In a recent study published in the Annals of Internal Medicine, researches found that the higher the phenolic content of the olive oil, the lower the markers of oxidative stress and harmful lipids in the blood.
High-phenolic olive oil hits so many different human molecular targets, it's best viewed as a picture:
You've probably never heard of even half of these targets, but one in particular I want to draw to your attention is NF kappa B. This is a gene transcription factor that turns on inflammatory genes responsible for chronic firestorms throughout your body. Olive oil dials this down. Did you catch that? Olive oil actually changes your gene expression. It soothes your genome. That's deep nutrition.
So far, we know of 98 genes whose expression is altered favorably by the phenols in olive oil--genes linked to obesity, dyslipidemia, Type II diabetes, and probably more. We're living in exciting times. It's one of those back-to-the-future moments in history where we suddenly discover what mother nature has been up to all along and ask ourselves, "Can we really improve on this?"
Okay. What's the best why to ruin a premium olive oil? Cook with it.
The phenol content of extra virgin olive oil drops by 50-60% when it is heated above 180 degrees, which is well below the smoke point (325-375 degrees).
My suggestion is to use more heat-resistant oils like pastured butter, coconut oil, or ghee to do most of your cooking and then drizzle your prize-winning olive oil on top of your food after it's been cooked. You will find it tastier that way and far more nutritious.
Another solution is to use one good quality olive oil for sautéing and another premium quality olive oil for raw dressings and dips, etc.
It may also be a good idea to consume your premium olive oil more than once a day, because its phenolic half-life in the body is relatively short--a few hours.
Your Mission, Should You Choose to Accept It.
Your mission, should you choose to accept it, is to get yourself some darn good olive oil and start using it. Be ready to pay for it. You can pay the farmer now or you can pay the doctor later.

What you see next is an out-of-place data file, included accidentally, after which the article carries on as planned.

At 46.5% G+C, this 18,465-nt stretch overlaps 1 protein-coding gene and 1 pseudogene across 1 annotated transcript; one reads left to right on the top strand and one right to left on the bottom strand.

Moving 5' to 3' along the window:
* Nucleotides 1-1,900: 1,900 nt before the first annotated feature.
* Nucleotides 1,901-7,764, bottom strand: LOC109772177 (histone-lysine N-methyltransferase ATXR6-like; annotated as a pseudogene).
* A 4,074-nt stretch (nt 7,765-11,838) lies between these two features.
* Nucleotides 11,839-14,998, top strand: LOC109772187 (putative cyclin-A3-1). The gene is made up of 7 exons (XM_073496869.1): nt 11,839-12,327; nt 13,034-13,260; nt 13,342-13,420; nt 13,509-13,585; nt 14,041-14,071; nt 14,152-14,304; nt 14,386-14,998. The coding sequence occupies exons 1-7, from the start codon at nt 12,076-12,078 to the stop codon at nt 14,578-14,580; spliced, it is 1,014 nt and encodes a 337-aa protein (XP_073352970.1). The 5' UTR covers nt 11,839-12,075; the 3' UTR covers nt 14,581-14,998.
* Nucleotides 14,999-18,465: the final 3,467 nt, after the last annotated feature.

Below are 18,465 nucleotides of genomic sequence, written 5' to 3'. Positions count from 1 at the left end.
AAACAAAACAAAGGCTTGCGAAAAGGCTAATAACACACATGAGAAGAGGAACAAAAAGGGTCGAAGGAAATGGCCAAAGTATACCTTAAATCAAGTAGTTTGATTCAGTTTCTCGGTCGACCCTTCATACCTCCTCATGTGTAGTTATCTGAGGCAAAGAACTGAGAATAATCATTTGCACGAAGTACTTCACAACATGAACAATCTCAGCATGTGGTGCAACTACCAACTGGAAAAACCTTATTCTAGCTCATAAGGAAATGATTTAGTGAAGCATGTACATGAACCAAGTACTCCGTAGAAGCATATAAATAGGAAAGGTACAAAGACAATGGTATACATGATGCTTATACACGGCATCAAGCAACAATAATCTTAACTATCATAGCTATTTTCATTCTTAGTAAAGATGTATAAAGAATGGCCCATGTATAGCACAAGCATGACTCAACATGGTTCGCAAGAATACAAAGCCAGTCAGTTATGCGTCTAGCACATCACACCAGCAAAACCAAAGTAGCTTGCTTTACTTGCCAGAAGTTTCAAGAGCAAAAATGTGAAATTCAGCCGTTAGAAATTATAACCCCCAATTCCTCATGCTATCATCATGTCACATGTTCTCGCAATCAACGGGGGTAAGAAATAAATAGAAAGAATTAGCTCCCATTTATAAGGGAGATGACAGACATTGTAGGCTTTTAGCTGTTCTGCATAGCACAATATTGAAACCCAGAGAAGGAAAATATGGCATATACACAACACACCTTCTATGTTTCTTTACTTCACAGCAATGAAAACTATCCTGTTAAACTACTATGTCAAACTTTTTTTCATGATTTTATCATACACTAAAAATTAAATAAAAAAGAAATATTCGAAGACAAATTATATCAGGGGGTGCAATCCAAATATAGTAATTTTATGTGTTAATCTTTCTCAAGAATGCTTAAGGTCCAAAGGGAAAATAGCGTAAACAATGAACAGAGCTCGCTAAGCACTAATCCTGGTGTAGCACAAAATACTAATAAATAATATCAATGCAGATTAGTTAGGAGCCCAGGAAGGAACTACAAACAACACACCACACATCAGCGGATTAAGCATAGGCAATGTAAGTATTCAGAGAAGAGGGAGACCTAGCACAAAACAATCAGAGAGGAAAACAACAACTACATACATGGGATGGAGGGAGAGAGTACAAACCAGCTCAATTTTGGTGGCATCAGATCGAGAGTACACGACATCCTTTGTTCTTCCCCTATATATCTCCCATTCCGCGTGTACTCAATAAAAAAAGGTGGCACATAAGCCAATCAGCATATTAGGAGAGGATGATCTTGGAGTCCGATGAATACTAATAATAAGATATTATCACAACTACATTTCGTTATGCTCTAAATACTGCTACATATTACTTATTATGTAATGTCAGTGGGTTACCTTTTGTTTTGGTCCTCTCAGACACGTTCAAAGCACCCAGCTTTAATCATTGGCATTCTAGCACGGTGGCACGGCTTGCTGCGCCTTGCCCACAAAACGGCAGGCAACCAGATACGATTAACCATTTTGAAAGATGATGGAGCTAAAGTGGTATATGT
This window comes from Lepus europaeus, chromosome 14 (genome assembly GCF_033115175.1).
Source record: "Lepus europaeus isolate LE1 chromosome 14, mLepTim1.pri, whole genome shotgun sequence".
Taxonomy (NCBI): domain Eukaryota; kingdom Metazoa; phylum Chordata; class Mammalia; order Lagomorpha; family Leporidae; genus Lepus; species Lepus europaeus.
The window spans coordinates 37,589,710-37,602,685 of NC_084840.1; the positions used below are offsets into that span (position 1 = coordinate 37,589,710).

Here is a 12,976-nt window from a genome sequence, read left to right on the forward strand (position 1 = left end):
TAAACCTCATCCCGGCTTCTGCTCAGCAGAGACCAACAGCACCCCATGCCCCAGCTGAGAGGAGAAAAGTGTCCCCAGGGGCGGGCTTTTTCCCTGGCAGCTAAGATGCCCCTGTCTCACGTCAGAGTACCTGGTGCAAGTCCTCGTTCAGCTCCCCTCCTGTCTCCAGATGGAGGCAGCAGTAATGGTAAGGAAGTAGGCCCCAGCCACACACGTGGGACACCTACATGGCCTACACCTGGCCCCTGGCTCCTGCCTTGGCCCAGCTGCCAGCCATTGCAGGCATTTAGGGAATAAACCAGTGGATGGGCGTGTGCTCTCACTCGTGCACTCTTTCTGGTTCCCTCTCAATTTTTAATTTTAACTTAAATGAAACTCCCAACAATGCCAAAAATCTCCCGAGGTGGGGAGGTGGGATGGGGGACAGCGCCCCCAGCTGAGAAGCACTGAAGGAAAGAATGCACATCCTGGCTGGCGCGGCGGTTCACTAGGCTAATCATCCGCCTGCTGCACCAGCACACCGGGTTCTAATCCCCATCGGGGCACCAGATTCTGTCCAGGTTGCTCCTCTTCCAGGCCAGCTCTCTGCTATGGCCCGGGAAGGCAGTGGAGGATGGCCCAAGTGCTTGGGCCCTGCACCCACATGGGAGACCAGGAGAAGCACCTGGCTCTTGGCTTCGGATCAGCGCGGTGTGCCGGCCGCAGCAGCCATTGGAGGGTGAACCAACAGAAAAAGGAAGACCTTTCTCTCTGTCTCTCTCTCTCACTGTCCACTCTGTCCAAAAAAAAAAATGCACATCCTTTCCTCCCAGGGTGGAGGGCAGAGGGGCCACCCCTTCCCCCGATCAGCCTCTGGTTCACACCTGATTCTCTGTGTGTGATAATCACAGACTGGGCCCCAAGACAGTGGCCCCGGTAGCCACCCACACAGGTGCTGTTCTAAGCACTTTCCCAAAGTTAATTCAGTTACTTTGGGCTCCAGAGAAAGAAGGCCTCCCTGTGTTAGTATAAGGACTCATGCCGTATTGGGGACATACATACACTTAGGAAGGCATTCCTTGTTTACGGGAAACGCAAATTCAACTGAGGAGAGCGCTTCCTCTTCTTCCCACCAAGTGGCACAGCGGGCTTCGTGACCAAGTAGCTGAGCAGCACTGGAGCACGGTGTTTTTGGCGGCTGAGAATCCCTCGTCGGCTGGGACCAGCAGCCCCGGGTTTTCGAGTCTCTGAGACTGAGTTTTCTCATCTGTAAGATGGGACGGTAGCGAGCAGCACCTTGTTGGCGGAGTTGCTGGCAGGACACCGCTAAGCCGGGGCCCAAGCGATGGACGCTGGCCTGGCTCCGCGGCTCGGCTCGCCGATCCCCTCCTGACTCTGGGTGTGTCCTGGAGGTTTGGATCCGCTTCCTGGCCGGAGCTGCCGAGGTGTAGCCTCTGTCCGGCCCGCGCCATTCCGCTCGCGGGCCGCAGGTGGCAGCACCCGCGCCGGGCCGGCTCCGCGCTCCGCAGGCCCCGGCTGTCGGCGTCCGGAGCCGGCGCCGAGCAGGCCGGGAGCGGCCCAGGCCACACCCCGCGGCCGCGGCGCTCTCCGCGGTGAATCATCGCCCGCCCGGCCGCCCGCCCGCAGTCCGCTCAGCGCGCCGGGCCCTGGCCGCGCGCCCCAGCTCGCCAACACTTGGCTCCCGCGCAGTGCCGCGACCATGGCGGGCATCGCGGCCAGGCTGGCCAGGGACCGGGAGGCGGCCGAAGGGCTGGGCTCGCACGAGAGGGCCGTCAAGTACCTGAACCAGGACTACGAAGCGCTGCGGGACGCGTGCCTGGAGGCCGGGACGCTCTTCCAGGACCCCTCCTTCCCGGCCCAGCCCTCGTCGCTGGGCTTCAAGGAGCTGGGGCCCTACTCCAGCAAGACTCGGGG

And be ready for a punchier flavor too. Phenols have a kick.
If you want to go the extra mile, use single source olive oil from high-phenol varieties like coratina, picual, or koroneiki. Of course, always make sure your purchase is extra virgin, recently pressed (within a year), and a little cloudy.
I recommend you look for a verification seal of origin, to guarantee that you're actually getting the olive oil you think you're getting, and not some step child that has been mixed with inferior oils from somewhere else--like an exquisite Italian olive oil that has been watered down with cheap oil from Morocco. Davide says this happens all the time. For Italian sources, he recommends looking for the DOP seal, which stands for Di Origine Protetta: “of protected origin”.
How Much Should I Consume?
The typical daily olive oil intake in the Mediterranean is 25-50 ml (2-4 tablespoons). 25 ml has been effective in multiple studies.
Drizzle a little here, drizzle a little there. Now that's Italian.
Here are some shopping links to get you started:
Yours in Health and Resilience,
Marc A. Wagner, M.D., M.P.H.
Cover photo credit: Olive Oil by Daniella Segura on Flikr.